Captain David B. Young
From 1952 November 13 to 1953 August 20
- From 13 November 1952 to 20 August 1953
- Commanding Officer USS Bennington CV-20 - Capt. David B. Young
- From 20 September 1953 to 30 June 1955
- Commanding Officer (Changed to Commander 13 October 1948)
China Lake Naval Ordnance Test Station - Capt. David B. Young
Captain Young Takes Command of BENNINGTON
Captain David B. Young, of St. Louis, Missouri, assumed command of the
USS BENNINGTON on 13 November 1952 at the re-commissioning ceremonies
at the New York Naval Shipyard, Brooklyn, New York.
Captain Young came to BENNINGTON from Washington, D.C. where he
served as Naval Aide to the Secretary of the Navy.
Captain Young’s career as a Naval officer was a distinguished one.
The BENNINGTON was to be the second aircraft carrier under his command.
A veteran of “flat-top” operations, he commanded the USS TAKANIS BAY (CVE-89) in 1945 and 1946.
He was active in the development of guided missiles and in atomic weapons research and planning,
being attached to the Special Weapons Division, Office of the Chief of Naval Operations, Washington
and the Armed Forces Special Weapons Project, Sandia Base, Albuquerque, New Mexico.
Born in St. Louis, Missouri on 8 May 1903, Captain Young was graduated
from Soldan High School, St. Louis, and then he attended Washington University
prior to his appointment to the Naval Academy in 1923.
He was commissioned upon graduation from the academy on 2 June 1927.
His first assignment to active duty was aboard the battleships West Virginia and Arkansas, respectively.
After a tour of duty aboard the destroyer LITCHFIELD in 1933, he reported for
flight training at the Naval Air Station, Pensacola, Florida.
In March of 1934 he received his coveted “wings” and joined Scouting Squadron NINE,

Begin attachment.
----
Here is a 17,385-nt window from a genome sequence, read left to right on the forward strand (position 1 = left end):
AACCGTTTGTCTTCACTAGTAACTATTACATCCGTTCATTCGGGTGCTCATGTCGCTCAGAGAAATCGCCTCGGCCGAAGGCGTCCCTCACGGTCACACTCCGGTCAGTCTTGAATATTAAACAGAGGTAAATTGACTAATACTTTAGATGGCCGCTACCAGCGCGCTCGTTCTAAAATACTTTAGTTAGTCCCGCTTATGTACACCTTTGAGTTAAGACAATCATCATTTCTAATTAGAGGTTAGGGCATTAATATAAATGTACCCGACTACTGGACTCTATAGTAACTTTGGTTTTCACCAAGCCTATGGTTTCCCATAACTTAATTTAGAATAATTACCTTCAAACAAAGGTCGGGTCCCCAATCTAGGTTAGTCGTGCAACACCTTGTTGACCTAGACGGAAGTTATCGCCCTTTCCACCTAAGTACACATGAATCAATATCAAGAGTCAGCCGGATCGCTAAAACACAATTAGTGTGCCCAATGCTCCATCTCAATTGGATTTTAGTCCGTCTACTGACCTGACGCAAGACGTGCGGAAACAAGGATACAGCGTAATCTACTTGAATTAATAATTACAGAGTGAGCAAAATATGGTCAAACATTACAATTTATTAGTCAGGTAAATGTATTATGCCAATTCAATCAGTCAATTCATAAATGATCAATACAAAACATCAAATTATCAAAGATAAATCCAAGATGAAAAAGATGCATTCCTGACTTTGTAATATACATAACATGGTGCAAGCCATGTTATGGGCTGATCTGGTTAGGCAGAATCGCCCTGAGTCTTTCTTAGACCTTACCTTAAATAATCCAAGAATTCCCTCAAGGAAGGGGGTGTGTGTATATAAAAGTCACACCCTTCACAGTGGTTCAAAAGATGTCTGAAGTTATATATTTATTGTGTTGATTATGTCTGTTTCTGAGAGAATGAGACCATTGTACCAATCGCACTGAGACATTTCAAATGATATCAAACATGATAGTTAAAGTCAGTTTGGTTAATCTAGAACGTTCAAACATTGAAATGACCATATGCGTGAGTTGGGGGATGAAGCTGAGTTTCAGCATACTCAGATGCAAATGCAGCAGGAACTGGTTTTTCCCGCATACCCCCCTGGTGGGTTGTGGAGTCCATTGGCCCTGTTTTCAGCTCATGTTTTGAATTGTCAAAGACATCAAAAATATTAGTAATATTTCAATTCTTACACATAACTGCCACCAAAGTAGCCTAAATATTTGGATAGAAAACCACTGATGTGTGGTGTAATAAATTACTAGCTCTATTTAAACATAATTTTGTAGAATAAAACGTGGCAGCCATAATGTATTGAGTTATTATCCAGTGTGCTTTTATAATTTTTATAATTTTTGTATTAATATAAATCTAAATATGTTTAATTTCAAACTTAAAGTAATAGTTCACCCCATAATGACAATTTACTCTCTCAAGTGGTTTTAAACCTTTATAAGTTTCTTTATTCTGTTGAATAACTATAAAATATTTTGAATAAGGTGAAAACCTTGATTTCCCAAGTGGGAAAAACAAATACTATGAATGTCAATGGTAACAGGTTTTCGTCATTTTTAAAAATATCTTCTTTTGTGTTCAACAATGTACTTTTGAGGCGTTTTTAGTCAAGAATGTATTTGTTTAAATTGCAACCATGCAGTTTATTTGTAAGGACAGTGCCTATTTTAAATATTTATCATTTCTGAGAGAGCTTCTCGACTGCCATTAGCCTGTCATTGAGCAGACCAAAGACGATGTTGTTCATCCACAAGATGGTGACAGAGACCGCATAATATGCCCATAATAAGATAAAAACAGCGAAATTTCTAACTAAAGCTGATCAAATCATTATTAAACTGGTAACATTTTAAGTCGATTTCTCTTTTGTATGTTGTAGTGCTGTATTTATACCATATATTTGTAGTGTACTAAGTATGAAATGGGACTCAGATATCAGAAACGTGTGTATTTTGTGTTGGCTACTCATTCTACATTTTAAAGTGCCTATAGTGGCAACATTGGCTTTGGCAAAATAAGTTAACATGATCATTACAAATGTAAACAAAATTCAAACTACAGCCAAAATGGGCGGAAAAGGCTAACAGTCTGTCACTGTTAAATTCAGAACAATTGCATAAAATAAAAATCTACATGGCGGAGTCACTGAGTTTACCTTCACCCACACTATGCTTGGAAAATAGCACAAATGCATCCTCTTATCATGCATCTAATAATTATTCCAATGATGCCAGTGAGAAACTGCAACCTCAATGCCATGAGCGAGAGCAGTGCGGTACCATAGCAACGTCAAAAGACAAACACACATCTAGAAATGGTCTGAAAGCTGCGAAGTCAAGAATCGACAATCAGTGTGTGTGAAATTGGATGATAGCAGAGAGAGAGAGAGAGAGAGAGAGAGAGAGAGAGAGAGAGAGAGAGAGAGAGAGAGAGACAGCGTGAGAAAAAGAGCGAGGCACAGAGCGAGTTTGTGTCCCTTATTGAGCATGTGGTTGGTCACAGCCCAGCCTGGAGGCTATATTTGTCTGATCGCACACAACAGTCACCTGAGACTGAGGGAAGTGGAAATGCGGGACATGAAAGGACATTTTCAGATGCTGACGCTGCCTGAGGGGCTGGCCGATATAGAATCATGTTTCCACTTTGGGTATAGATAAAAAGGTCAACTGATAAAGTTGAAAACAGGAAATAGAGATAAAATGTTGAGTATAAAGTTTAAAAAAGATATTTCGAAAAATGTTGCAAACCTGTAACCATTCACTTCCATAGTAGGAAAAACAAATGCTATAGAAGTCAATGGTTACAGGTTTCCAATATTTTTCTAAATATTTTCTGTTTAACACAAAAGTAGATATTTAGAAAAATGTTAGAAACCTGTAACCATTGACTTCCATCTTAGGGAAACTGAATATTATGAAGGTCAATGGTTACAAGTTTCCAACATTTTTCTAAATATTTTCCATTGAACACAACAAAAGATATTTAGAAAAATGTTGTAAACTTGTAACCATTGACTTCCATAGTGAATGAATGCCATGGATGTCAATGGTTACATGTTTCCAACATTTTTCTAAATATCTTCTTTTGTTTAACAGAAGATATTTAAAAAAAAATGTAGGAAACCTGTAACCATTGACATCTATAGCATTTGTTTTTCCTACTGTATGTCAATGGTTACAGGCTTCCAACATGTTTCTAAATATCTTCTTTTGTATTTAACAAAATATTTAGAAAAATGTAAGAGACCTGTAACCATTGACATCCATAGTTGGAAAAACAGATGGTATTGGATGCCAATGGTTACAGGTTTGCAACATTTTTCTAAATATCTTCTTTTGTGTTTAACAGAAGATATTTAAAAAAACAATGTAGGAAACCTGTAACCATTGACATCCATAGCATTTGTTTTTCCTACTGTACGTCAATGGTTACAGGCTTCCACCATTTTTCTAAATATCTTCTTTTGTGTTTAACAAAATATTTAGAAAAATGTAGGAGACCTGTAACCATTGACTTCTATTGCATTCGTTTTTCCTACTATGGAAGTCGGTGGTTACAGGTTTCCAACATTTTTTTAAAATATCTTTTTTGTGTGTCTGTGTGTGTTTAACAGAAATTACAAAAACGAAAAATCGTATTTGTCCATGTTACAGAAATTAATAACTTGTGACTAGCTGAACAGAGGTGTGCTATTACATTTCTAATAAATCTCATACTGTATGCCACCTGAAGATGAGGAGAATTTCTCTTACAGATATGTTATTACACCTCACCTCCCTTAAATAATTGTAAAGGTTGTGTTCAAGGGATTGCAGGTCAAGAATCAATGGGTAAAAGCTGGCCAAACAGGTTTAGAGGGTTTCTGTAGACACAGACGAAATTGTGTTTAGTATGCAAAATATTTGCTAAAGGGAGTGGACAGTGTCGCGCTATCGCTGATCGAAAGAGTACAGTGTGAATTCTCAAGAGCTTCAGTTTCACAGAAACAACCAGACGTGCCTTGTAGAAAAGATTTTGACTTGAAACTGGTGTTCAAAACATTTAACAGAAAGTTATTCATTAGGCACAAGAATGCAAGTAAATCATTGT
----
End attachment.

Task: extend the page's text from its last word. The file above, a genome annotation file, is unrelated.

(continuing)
attached to the USS NORTHAMPTON. In 1935 he began a three- year course in post-graduate
instruction in Aviation Ordnance Engineering.
Upon completion of the course he reported aboard the USS LEXINGTON for duty with Fighting Squadron TWO.
When World War II began, he was on duty in the Development Division of the Bureau of Aeronautics in Washington.
In 1943 he became the Executive Officer of the USS PRINCE WILLIAM (CVE-31) and a year later he
joined the staff of Commander Roi Island, Kwajalein Atoll, as Chief Staff Officer.
After his return to the United States in the summer of 1943 he was assigned to the
Aviation Ordnance Section, Research and Development Division, Bureau of Ordnance, as Officer-In-Charge.
He remained there until August of 1945, at which time he assumed command of the carrier USS TAKANIS BAY.
From February 1946 to June 1947, he served in the Guided Missiles Section, Special
Weapons Division, in Washington. Following his tour of duty in Washington, he
joined the staff of Commander First Task Fleet as Plans and Operations Officer.
In October of 1948 he reported as Naval Deputy, Armed Forces, Special Services Project, Albuquerque, New Mexico.
There he participated in the development and operational application of atomic weapons.
He returned to the Navy Department in May of 1951, serving as Naval Aide to the
Secretary of the Navy until ordered to the USS BENNINGTON.
Ted Storb, a “former” BENNINGTON crewmember provided the
It was re-typed for all to see and read.
Joseph L. Pires
USS BENNINGTON HISTORIAN
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